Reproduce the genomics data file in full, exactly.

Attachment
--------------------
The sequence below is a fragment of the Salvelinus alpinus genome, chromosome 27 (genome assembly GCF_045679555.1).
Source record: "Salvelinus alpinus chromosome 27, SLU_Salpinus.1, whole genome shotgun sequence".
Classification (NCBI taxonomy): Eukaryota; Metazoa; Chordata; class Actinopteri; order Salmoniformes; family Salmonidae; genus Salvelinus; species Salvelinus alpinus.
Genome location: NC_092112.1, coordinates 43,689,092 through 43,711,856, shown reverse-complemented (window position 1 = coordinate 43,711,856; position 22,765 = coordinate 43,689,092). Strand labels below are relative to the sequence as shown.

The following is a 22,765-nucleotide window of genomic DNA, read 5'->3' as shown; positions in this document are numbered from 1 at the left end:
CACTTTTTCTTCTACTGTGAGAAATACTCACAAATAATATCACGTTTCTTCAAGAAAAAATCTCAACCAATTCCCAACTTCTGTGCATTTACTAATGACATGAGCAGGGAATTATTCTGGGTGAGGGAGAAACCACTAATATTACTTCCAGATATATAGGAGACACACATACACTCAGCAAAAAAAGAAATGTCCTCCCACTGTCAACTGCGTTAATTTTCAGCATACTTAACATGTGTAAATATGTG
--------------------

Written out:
The sequence below is a fragment of the Salvelinus alpinus genome, chromosome 27 (genome assembly GCF_045679555.1).
Source record: "Salvelinus alpinus chromosome 27, SLU_Salpinus.1, whole genome shotgun sequence".
Classification (NCBI taxonomy): Eukaryota; Metazoa; Chordata; class Actinopteri; order Salmoniformes; family Salmonidae; genus Salvelinus; species Salvelinus alpinus.
Genome location: NC_092112.1, coordinates 43,689,092 through 43,711,856, shown reverse-complemented (window position 1 = coordinate 43,711,856; position 22,765 = coordinate 43,689,092). Strand labels below are relative to the sequence as shown.

The following is a 22,765-nucleotide window of genomic DNA, read 5'->3' as shown; positions in this document are numbered from 1 at the left end:
CACTTTTTCTTCTACTGTGAGAAATACTCACAAATAATATCACGTTTCTTCAAGAAAAAATCTCAACCAATTCCCAACTTCTGTGCATTTACTAATGACATGAGCAGGGAATTATTCTGGGTGAGGGAGAAACCACTAATATTACTTCCAGATATATAGGAGACACACATACACTCAGCAAAAAAAGAAATGTCCTCCCACTGTCAACTGCGTTAATTTTCAGCATACTTAACATGTGTAAATATGTG